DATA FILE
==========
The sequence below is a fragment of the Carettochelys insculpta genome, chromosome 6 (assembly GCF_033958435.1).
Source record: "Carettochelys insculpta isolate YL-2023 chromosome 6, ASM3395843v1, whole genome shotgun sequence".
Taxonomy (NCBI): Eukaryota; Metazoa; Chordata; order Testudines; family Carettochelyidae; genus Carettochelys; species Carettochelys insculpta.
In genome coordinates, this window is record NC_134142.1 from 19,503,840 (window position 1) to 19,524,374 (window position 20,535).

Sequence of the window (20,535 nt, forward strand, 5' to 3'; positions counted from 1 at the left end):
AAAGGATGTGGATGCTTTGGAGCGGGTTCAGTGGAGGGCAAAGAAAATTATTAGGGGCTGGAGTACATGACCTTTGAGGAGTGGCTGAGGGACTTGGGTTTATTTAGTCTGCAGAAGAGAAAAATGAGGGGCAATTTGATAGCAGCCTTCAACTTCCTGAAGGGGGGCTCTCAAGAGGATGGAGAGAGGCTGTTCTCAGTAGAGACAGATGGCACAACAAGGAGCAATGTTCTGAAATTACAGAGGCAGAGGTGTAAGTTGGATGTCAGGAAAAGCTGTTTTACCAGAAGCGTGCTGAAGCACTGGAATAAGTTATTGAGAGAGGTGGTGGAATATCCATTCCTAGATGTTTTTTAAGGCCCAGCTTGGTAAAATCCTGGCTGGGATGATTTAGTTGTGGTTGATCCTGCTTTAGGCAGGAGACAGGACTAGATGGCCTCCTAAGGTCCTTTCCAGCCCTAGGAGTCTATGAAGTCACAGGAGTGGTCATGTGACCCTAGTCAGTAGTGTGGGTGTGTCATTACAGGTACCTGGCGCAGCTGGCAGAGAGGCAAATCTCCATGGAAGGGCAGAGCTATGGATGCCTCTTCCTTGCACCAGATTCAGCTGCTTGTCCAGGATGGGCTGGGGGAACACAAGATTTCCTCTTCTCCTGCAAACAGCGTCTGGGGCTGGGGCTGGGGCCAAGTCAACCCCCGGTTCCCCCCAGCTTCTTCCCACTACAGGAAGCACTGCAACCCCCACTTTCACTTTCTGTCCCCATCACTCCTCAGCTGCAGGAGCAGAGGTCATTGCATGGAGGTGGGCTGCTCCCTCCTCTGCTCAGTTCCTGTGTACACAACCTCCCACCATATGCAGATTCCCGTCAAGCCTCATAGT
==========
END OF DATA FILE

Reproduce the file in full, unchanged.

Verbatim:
The sequence below is a fragment of the Carettochelys insculpta genome, chromosome 6 (assembly GCF_033958435.1).
Source record: "Carettochelys insculpta isolate YL-2023 chromosome 6, ASM3395843v1, whole genome shotgun sequence".
Taxonomy (NCBI): Eukaryota; Metazoa; Chordata; order Testudines; family Carettochelyidae; genus Carettochelys; species Carettochelys insculpta.
In genome coordinates, this window is record NC_134142.1 from 19,503,840 (window position 1) to 19,524,374 (window position 20,535).

Sequence of the window (20,535 nt, forward strand, 5' to 3'; positions counted from 1 at the left end):
AAAGGATGTGGATGCTTTGGAGCGGGTTCAGTGGAGGGCAAAGAAAATTATTAGGGGCTGGAGTACATGACCTTTGAGGAGTGGCTGAGGGACTTGGGTTTATTTAGTCTGCAGAAGAGAAAAATGAGGGGCAATTTGATAGCAGCCTTCAACTTCCTGAAGGGGGGCTCTCAAGAGGATGGAGAGAGGCTGTTCTCAGTAGAGACAGATGGCACAACAAGGAGCAATGTTCTGAAATTACAGAGGCAGAGGTGTAAGTTGGATGTCAGGAAAAGCTGTTTTACCAGAAGCGTGCTGAAGCACTGGAATAAGTTATTGAGAGAGGTGGTGGAATATCCATTCCTAGATGTTTTTTAAGGCCCAGCTTGGTAAAATCCTGGCTGGGATGATTTAGTTGTGGTTGATCCTGCTTTAGGCAGGAGACAGGACTAGATGGCCTCCTAAGGTCCTTTCCAGCCCTAGGAGTCTATGAAGTCACAGGAGTGGTCATGTGACCCTAGTCAGTAGTGTGGGTGTGTCATTACAGGTACCTGGCGCAGCTGGCAGAGAGGCAAATCTCCATGGAAGGGCAGAGCTATGGATGCCTCTTCCTTGCACCAGATTCAGCTGCTTGTCCAGGATGGGCTGGGGGAACACAAGATTTCCTCTTCTCCTGCAAACAGCGTCTGGGGCTGGGGCTGGGGCCAAGTCAACCCCCGGTTCCCCCCAGCTTCTTCCCACTACAGGAAGCACTGCAACCCCCACTTTCACTTTCTGTCCCCATCACTCCTCAGCTGCAGGAGCAGAGGTCATTGCATGGAGGTGGGCTGCTCCCTCCTCTGCTCAGTTCCTGTGTACACAACCTCCCACCATATGCAGATTCCCGTCAAGCCTCATAGT